Great Ideas of Philosophy, 2 edition (60 lectures, 30 minutes/lecture) Course No. 4200 Taught by Daniel N. Robinson Philosophy Faculty, Oxford University; Distinguished Professor, Emeritus, Georgetown University Ph.D., City University of New York
Humanity left childhood and entered the troubled but productive world when it started to criticize its own certainties and weigh the worthiness of its most secure beliefs. Thus began that "Long Debate" on the nature of truth, the scale of real values, the life one should aspire to live, the character of justice, the sources of law, the terms of civic and political life—the good, the better, the best.
Who needs philosophy? Ayn Rand's answer: Everyone. This collection of essays was the last work planned by Ayn Rand before her death in 1982. In it, she summarizes her view of philosophy and deals with a broad spectrum of topics. According to Ayn Rand, the choice we make is not whether to have a philosophy, but which one to have: a rational, conscious, and therefore practical one, or a contradictory, unidentified, and ultimately lethal one.
The Philosophy of Science Fiction: Henri Bergson and the Fabulations of Philip K. Dick
The Philosophy of Science Fiction: Henri Bergson and the Fabulations of Philip K. Dick explores the deep affinity between two seemingly quite different thinkers, in their attempts to address the need for salvation in (and from) an era of accelerated mechanization, in which humans' capacity for destroying or subjugating the living has attained a planetary scale.
'What, in theory, is style? How has style been rethought in literary theory?' Drawing together leading academics working within and across the disciplines of English, philosophy, literary theory, and comparative literature, Style in Theory: Between Philosophy and Literature sets out to rethink the important but all-too-often-overlooked issue of style, exploring in particular how the theoretical humanities open conceptual spaces that afford and encourage reflection on the nature of style, the ways in which style is experienced and how style allows disciplinary boundaries to be both drawn and transgressed.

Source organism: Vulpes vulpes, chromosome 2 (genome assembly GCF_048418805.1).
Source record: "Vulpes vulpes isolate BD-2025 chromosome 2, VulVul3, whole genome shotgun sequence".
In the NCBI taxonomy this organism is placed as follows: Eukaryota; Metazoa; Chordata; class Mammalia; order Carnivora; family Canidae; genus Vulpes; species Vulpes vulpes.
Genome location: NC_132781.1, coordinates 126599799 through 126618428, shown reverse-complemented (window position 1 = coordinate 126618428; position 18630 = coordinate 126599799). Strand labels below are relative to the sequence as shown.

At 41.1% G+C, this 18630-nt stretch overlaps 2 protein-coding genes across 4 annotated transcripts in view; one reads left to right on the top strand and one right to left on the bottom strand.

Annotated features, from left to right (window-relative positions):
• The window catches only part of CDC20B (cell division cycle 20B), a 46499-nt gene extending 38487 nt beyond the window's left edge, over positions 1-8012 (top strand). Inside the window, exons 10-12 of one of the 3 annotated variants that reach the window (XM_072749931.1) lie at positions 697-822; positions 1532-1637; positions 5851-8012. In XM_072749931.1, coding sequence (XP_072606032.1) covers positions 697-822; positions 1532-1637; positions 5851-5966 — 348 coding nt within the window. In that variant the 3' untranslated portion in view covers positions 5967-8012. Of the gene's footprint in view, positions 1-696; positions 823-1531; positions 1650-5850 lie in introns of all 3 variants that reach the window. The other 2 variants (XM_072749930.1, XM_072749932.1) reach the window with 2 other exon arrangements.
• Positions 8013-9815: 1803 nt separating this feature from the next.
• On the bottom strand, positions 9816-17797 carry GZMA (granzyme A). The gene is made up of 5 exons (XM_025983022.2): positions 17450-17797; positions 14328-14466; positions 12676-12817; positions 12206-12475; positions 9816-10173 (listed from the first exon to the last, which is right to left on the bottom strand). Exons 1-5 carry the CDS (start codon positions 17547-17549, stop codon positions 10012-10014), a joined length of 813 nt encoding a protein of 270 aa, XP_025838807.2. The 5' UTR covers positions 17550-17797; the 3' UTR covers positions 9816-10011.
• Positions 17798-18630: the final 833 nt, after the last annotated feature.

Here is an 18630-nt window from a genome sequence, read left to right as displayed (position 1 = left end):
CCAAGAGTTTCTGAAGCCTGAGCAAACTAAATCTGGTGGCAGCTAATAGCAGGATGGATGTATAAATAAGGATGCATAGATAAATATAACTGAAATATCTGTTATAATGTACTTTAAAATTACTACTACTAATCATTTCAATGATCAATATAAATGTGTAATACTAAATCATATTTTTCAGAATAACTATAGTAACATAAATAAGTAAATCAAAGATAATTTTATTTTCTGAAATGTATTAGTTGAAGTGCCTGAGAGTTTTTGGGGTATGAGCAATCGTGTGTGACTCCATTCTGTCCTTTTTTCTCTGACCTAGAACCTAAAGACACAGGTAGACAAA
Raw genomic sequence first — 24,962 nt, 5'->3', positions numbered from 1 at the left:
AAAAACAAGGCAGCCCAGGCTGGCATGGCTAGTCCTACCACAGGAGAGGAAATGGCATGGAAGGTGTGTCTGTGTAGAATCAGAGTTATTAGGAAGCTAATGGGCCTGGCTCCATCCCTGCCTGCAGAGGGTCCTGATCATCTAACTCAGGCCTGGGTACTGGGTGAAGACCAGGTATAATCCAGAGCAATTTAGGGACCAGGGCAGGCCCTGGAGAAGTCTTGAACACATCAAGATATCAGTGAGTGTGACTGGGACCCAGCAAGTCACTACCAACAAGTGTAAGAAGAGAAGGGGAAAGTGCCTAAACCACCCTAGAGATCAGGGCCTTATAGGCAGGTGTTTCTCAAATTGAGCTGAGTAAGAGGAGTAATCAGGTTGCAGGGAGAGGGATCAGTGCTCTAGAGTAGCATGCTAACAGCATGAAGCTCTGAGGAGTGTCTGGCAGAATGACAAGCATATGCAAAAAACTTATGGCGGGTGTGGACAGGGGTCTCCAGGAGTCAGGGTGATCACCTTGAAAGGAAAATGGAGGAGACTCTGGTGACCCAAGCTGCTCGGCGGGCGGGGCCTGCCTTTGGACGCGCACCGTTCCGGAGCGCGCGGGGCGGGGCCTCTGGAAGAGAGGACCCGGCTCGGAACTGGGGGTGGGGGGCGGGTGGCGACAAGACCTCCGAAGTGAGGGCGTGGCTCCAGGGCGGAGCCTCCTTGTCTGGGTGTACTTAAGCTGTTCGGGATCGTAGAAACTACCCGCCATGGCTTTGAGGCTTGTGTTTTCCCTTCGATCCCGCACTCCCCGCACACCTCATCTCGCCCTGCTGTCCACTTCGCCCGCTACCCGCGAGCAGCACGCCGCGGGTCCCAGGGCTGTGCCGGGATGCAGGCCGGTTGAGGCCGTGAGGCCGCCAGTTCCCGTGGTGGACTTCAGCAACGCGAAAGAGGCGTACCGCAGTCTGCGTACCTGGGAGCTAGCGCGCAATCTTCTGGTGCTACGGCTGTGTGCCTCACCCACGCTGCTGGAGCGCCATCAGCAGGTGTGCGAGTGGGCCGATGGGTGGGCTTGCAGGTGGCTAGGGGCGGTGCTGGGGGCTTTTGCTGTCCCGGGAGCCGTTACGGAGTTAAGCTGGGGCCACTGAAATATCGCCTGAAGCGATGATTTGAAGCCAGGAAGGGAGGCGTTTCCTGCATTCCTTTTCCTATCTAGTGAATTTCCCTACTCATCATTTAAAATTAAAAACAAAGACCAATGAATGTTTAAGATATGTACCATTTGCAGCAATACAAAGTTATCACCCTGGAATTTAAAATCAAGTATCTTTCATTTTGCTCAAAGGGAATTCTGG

Philosophy Now is a magazine for everyone interested in ideas. It aims to corrupt innocent citizens by convincing them that philosophy can be exciting, worthwhile and comprehensible, and also to provide some light and enjoyable reading matter for those already ensnared by the muse, such as philosophy students and academics.
Ewan James Jones argues that Coleridge engaged most significantly with philosophy not through systematic argument, but in verse. Jones carries this argument through a series of sustained close readings, both of canonical texts such as Christabel and The Rime of the Ancient Mariner, and also of less familiar verse, such as Limbo. Such work shows that the essential elements of poetic expression - a poem's metre, rhythm, rhyme and other such formal features - enabled Coleridge to think in an original and distinctive manner, which his systematic philosophy impeded.
Early modern philosophers looked for inspiration to the later ancient thinkers when they rebelled against the dominant Platonic and Aristotelian traditions. The impact of the Hellenistic philosophers on such philosophers as Descartes, Leibniz, Spinoza, and Locke was profound and is ripe for reassessment. These new essays offer precisely that. Leading historians of philosophy explore the connections between Hellenistic and early modern philosophy by taking account of new scholarly and philosophical advances in these essays. There work provides invaluable point of reference for philosophers, historians of ideas and classicists.